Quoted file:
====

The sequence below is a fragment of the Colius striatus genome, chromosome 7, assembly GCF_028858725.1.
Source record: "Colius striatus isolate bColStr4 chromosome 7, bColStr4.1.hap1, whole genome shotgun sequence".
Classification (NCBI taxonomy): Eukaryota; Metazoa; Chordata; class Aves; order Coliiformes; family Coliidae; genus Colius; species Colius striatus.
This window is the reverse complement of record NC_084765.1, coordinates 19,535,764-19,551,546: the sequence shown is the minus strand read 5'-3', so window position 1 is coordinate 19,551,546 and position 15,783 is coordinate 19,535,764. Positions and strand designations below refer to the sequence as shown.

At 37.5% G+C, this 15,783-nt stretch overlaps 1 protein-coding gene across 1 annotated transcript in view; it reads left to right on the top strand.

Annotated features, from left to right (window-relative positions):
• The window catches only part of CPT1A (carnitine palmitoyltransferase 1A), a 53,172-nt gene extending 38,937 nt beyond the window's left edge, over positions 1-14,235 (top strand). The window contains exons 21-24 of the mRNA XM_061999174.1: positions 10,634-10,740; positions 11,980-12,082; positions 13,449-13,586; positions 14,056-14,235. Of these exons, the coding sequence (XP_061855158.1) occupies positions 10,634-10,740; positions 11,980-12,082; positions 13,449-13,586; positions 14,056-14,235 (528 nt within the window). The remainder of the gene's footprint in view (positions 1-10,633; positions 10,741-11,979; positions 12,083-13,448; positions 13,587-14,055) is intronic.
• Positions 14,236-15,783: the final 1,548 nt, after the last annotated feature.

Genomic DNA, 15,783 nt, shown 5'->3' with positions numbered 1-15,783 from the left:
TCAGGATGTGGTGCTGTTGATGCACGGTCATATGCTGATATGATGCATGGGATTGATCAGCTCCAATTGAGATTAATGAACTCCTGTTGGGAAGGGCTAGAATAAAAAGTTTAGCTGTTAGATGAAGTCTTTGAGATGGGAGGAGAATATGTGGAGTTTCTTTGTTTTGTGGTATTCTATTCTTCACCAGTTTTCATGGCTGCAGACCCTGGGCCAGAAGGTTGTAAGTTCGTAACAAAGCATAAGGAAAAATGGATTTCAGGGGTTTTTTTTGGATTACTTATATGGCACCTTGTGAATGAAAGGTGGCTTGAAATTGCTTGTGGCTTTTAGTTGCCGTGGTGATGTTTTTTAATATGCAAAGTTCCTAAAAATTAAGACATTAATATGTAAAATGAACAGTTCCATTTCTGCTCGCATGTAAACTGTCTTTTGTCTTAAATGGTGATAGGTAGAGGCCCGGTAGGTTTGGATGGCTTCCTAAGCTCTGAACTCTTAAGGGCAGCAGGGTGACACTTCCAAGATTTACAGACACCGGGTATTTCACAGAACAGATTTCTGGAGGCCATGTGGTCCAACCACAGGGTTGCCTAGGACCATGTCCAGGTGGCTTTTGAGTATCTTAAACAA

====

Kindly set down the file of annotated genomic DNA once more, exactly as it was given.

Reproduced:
The sequence below is a fragment of the Colius striatus genome, chromosome 7, assembly GCF_028858725.1.
Source record: "Colius striatus isolate bColStr4 chromosome 7, bColStr4.1.hap1, whole genome shotgun sequence".
Classification (NCBI taxonomy): Eukaryota; Metazoa; Chordata; class Aves; order Coliiformes; family Coliidae; genus Colius; species Colius striatus.
This window is the reverse complement of record NC_084765.1, coordinates 19,535,764-19,551,546: the sequence shown is the minus strand read 5'-3', so window position 1 is coordinate 19,551,546 and position 15,783 is coordinate 19,535,764. Positions and strand designations below refer to the sequence as shown.

At 37.5% G+C, this 15,783-nt stretch overlaps 1 protein-coding gene across 1 annotated transcript in view; it reads left to right on the top strand.

Annotated features, from left to right (window-relative positions):
• The window catches only part of CPT1A (carnitine palmitoyltransferase 1A), a 53,172-nt gene extending 38,937 nt beyond the window's left edge, over positions 1-14,235 (top strand). The window contains exons 21-24 of the mRNA XM_061999174.1: positions 10,634-10,740; positions 11,980-12,082; positions 13,449-13,586; positions 14,056-14,235. Of these exons, the coding sequence (XP_061855158.1) occupies positions 10,634-10,740; positions 11,980-12,082; positions 13,449-13,586; positions 14,056-14,235 (528 nt within the window). The remainder of the gene's footprint in view (positions 1-10,633; positions 10,741-11,979; positions 12,083-13,448; positions 13,587-14,055) is intronic.
• Positions 14,236-15,783: the final 1,548 nt, after the last annotated feature.

Genomic DNA, 15,783 nt, shown 5'->3' with positions numbered 1-15,783 from the left:
TCAGGATGTGGTGCTGTTGATGCACGGTCATATGCTGATATGATGCATGGGATTGATCAGCTCCAATTGAGATTAATGAACTCCTGTTGGGAAGGGCTAGAATAAAAAGTTTAGCTGTTAGATGAAGTCTTTGAGATGGGAGGAGAATATGTGGAGTTTCTTTGTTTTGTGGTATTCTATTCTTCACCAGTTTTCATGGCTGCAGACCCTGGGCCAGAAGGTTGTAAGTTCGTAACAAAGCATAAGGAAAAATGGATTTCAGGGGTTTTTTTTGGATTACTTATATGGCACCTTGTGAATGAAAGGTGGCTTGAAATTGCTTGTGGCTTTTAGTTGCCGTGGTGATGTTTTTTAATATGCAAAGTTCCTAAAAATTAAGACATTAATATGTAAAATGAACAGTTCCATTTCTGCTCGCATGTAAACTGTCTTTTGTCTTAAATGGTGATAGGTAGAGGCCCGGTAGGTTTGGATGGCTTCCTAAGCTCTGAACTCTTAAGGGCAGCAGGGTGACACTTCCAAGATTTACAGACACCGGGTATTTCACAGAACAGATTTCTGGAGGCCATGTGGTCCAACCACAGGGTTGCCTAGGACCATGTCCAGGTGGCTTTTGAGTATCTTAAACAA